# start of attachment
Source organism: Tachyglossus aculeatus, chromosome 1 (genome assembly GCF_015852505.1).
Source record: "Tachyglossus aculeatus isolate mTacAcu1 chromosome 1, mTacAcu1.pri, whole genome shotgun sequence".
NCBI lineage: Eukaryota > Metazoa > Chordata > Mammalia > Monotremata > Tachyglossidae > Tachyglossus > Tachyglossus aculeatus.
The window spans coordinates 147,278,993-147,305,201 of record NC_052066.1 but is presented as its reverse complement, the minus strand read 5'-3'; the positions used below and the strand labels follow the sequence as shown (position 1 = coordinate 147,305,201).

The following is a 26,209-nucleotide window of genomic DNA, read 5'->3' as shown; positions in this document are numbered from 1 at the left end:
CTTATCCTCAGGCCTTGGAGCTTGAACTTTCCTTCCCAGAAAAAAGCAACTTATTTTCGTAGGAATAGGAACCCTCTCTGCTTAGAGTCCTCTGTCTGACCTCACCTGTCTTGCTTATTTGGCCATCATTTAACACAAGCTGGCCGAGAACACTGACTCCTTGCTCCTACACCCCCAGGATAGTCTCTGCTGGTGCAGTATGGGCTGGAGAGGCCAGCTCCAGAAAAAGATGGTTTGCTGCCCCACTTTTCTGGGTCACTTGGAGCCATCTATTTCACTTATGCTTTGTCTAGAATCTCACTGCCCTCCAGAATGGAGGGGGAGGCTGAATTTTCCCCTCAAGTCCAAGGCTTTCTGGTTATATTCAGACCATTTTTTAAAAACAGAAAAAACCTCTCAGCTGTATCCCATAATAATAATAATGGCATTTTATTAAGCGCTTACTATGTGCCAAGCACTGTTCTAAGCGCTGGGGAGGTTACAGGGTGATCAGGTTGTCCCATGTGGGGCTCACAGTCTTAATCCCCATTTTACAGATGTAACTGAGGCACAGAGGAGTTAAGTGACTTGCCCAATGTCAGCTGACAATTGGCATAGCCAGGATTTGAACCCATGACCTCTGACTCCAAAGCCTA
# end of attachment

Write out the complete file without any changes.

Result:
Source organism: Tachyglossus aculeatus, chromosome 1 (genome assembly GCF_015852505.1).
Source record: "Tachyglossus aculeatus isolate mTacAcu1 chromosome 1, mTacAcu1.pri, whole genome shotgun sequence".
NCBI lineage: Eukaryota > Metazoa > Chordata > Mammalia > Monotremata > Tachyglossidae > Tachyglossus > Tachyglossus aculeatus.
The window spans coordinates 147,278,993-147,305,201 of record NC_052066.1 but is presented as its reverse complement, the minus strand read 5'-3'; the positions used below and the strand labels follow the sequence as shown (position 1 = coordinate 147,305,201).

The following is a 26,209-nucleotide window of genomic DNA, read 5'->3' as shown; positions in this document are numbered from 1 at the left end:
CTTATCCTCAGGCCTTGGAGCTTGAACTTTCCTTCCCAGAAAAAAGCAACTTATTTTCGTAGGAATAGGAACCCTCTCTGCTTAGAGTCCTCTGTCTGACCTCACCTGTCTTGCTTATTTGGCCATCATTTAACACAAGCTGGCCGAGAACACTGACTCCTTGCTCCTACACCCCCAGGATAGTCTCTGCTGGTGCAGTATGGGCTGGAGAGGCCAGCTCCAGAAAAAGATGGTTTGCTGCCCCACTTTTCTGGGTCACTTGGAGCCATCTATTTCACTTATGCTTTGTCTAGAATCTCACTGCCCTCCAGAATGGAGGGGGAGGCTGAATTTTCCCCTCAAGTCCAAGGCTTTCTGGTTATATTCAGACCATTTTTTAAAAACAGAAAAAACCTCTCAGCTGTATCCCATAATAATAATAATGGCATTTTATTAAGCGCTTACTATGTGCCAAGCACTGTTCTAAGCGCTGGGGAGGTTACAGGGTGATCAGGTTGTCCCATGTGGGGCTCACAGTCTTAATCCCCATTTTACAGATGTAACTGAGGCACAGAGGAGTTAAGTGACTTGCCCAATGTCAGCTGACAATTGGCATAGCCAGGATTTGAACCCATGACCTCTGACTCCAAAGCCTA